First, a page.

THE MEX­I­CAN GP

F1 Racing (UK) - - RACE DEBRIEF -

THE MAIN EVENT

The third age of the Mex­i­can Grand Prix ar­rived in 2015, with a cut-down and de-fanged cir­cuit. Gone was the fear­some banked Per­al­tada, sac­ri­ficed on an al­tar of safety, and what re­mains is a lit­tle… vanilla. For­tu­nately, the Mex­i­can GP makes up for that with a ter­rific at­mos­phere – es­pe­cially in the Foro Sol sta­dium sec­tion, where the noise gen­er­ated by the en­thu­si­as­tic crowd is truly stag­ger­ing.

It’s sur­pris­ing any­one has the en­ergy to make so much noise in the thin Mex­ico City air. The Autó­dromo is 2,200m above sea-level, which, with a nor­mally as­pi­rated en­gine would mean 22 per cent less power. But with the modern hy­brids, it sim­ply means work­ing the turbo harder. Less air does, how­ever, mean less drag and the high­est speeds of the year with­out the use of Monza-spec skinny wings. That leads to some fran­tic braking at the end of the straight, which means things can get spicy to­wards the end of the race since less air also means less cool­ing…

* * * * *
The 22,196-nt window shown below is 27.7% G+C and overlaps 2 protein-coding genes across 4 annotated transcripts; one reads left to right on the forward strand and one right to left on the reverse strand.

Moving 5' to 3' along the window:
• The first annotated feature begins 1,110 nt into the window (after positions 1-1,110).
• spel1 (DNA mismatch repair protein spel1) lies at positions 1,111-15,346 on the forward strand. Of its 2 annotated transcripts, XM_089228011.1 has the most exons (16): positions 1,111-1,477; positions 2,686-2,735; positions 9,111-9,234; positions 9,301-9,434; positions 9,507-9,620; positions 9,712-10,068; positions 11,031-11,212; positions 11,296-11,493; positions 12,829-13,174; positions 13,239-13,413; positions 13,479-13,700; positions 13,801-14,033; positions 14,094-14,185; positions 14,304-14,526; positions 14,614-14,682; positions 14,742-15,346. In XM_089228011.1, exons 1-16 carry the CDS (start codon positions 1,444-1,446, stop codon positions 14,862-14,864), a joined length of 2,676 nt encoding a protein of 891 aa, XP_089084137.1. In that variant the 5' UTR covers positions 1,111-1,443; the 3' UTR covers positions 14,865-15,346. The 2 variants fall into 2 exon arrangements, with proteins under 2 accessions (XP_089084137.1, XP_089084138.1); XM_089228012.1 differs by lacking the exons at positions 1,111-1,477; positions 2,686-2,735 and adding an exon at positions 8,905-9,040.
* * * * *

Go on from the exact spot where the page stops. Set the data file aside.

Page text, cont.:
CLAS­SIC RACE: 1964

Last year’s race had an in­ter­est­ing mix of ac­ci­dent, in­ci­dent, cham­pi­onship ma­noeu­vrings and ill-judged pro­fan­ity, but, like its pre­de­ces­sor, never re­ally ig­nited as a con­test at the very front. For real drama, we need to go back to the 1964 ti­tle de­cider in which driv­ers from three teams went into the race with a chance of glory.

Jim Clark had started on pole and led all the way, but on lap 64 of 65 his en­gine seized, dash­ing his ti­tle hopes. Now Gra­ham Hill was limp­ing to­wards the ti­tle, but on the fi­nal lap the Fer­rari pit­wall man­aged to con­vey a message to Lorenzo Ban­dini that he should slow down to let John Sur­tees past. Ban­dini un­der­stood, his team-mate swept by and took the ti­tle, while Dan Gur­ney won the race.

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